The Early Testimony of Women Provides Embarrassing Details.
Women serving as the first witnesses of the resurrection provide several embarrassing factors to consider. Historically, embarrassing details verify the truthful nature of a story. A person will not willingly expose things that intentionally embarrass its authors or primary ambassadors. However, when it comes to the resurrection story, the male disciples were embarrassed by the testimony of women on multiple fronts. First, the male disciples were embarrassed by the devotion of the women. None of the male disciples offered Jesus a proper burial. It was the female disciples who took it upon themselves to anoint the body of Jesus. In the hurried events of Good Friday, Jesus’s body was rushed into the tomb and was not given a proper Jewish burial. This was unacceptable in ancient Judaism. Where were the men? The women were concerned as they approached the tomb about how they would get inside since the stone was so large because they had no male counterparts joining them. Were the men still asleep? As anyone who grew up in church knows—if it were not for the women, nothing would get accomplished.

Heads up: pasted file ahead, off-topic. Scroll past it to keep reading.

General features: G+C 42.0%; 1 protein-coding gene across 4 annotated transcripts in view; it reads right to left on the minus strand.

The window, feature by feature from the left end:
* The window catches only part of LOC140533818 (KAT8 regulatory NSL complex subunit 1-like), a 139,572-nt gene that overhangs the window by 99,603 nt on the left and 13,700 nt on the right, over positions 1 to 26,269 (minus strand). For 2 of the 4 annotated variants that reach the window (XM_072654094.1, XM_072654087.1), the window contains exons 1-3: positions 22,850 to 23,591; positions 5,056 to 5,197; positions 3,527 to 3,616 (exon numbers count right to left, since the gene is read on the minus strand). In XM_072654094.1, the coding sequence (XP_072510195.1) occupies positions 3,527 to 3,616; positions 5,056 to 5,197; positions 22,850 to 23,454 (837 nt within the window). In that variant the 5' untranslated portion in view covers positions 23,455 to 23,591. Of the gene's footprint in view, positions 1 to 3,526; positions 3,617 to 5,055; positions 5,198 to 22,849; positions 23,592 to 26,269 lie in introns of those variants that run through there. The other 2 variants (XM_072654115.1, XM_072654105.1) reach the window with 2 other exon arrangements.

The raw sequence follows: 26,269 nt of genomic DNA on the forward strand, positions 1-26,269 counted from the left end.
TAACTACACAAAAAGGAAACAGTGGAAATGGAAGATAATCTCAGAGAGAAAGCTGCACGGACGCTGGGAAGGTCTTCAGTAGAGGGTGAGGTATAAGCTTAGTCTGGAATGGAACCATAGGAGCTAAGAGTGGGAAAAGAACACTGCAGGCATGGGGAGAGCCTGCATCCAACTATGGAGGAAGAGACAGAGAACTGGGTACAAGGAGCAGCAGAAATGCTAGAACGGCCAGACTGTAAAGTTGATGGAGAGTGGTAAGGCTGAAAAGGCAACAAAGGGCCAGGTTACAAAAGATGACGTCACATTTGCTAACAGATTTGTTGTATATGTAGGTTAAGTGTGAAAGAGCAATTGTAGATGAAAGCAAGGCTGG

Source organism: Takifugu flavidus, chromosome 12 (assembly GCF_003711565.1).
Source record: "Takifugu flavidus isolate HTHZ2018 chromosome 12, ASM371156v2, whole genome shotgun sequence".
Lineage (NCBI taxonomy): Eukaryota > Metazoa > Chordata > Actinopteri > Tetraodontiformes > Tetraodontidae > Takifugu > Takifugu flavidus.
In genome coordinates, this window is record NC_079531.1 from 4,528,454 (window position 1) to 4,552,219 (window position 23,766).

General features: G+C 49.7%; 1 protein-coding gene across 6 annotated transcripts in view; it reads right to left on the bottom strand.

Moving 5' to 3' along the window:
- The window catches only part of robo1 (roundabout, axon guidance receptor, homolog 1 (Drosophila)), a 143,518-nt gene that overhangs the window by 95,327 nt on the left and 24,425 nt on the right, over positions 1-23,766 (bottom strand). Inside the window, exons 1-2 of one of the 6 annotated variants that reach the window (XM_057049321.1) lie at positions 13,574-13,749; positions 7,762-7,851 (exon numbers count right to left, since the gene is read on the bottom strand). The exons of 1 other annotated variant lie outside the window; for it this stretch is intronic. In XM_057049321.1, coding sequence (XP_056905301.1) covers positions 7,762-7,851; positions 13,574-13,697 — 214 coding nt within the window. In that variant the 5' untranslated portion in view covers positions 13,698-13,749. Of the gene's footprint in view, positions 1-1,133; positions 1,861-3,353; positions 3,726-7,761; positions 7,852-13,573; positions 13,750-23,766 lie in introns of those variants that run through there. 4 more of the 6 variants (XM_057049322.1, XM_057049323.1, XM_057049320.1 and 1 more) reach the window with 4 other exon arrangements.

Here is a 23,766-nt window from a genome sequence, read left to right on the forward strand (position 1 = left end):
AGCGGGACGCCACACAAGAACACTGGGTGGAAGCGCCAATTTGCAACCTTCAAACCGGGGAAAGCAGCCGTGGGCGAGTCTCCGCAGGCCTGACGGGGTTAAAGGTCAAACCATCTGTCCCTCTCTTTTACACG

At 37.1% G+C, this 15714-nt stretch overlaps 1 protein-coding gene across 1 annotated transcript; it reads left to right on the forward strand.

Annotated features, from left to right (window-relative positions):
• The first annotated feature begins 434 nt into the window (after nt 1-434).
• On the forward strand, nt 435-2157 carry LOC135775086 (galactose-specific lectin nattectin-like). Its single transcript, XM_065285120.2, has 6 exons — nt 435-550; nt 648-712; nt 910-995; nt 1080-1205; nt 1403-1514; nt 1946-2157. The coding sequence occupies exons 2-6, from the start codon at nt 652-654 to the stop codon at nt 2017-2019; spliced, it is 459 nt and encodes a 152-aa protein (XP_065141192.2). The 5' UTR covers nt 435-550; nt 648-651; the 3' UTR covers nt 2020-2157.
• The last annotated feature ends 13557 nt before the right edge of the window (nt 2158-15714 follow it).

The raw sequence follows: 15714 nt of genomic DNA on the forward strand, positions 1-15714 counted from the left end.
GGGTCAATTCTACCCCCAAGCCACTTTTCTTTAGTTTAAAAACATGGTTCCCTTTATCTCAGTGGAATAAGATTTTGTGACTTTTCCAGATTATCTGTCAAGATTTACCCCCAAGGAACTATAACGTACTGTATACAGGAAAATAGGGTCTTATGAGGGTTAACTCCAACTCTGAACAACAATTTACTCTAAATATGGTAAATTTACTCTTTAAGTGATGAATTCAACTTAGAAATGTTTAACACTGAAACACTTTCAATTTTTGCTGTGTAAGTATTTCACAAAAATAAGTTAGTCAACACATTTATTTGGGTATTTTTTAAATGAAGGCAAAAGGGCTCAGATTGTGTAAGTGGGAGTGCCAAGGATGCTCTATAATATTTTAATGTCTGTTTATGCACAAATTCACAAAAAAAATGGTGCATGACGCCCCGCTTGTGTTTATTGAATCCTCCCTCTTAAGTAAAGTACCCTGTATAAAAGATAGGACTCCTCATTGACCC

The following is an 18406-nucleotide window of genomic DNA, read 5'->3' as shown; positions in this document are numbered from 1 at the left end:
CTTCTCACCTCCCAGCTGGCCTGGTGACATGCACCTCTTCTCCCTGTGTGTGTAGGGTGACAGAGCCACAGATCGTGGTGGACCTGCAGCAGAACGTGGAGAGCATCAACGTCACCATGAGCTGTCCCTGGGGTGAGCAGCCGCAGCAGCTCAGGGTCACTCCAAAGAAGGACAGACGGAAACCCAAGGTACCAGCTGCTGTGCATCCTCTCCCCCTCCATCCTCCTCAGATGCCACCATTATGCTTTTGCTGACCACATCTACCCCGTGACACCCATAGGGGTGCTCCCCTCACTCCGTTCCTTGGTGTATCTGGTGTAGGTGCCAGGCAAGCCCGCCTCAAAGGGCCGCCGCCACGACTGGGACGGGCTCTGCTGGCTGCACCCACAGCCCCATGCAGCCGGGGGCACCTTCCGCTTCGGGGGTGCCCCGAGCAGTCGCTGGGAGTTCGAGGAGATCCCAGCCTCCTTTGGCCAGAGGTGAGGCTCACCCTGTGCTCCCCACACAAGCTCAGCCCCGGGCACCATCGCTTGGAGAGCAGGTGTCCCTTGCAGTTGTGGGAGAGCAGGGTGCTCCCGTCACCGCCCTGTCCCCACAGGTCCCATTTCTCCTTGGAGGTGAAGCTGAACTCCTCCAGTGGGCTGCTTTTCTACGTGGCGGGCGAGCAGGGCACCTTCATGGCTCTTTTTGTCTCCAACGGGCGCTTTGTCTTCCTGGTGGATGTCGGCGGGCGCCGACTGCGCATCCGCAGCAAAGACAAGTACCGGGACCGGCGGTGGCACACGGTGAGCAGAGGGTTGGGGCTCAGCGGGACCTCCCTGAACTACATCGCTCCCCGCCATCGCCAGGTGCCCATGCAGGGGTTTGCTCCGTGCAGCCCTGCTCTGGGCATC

Second, the male disciples were embarrassed by the women being the first ambassadors of the resurrection. The women were essentially the very first evangelists of the resurrection message. Jesus told them to tell the disciples about his appearance (John 20:17).
Third, and here it gets worse, a woman with a checkered past was appointed as the first witness of the resurrection. Some have postulated through the centuries that Mary Magdalene was a prostitute. In AD 591, Pope Gregory the Great taught, “She whom Luke calls the sinful woman, whom John calls Mary [of Bethany], we believe to be the Mary from whom seven devils were ejected according to Mark.” Contrary to Gregory the Great, there is no biblical evidence to suggest that Mary was a prostitute. However, the Gospels do note that Mary Magdalene had been possessed by seven demons until Jesus cast them out (Luke 8:1-3). So, wait! A woman who had been possessed by seven demons—an indication of the severity of her possession—was chosen as the first witness?!? This makes absolutely no sense unless it were in fact true. If a person were going to invent a story, Mary Magdalene would be the LAST person one would choose as the story’s primary witness.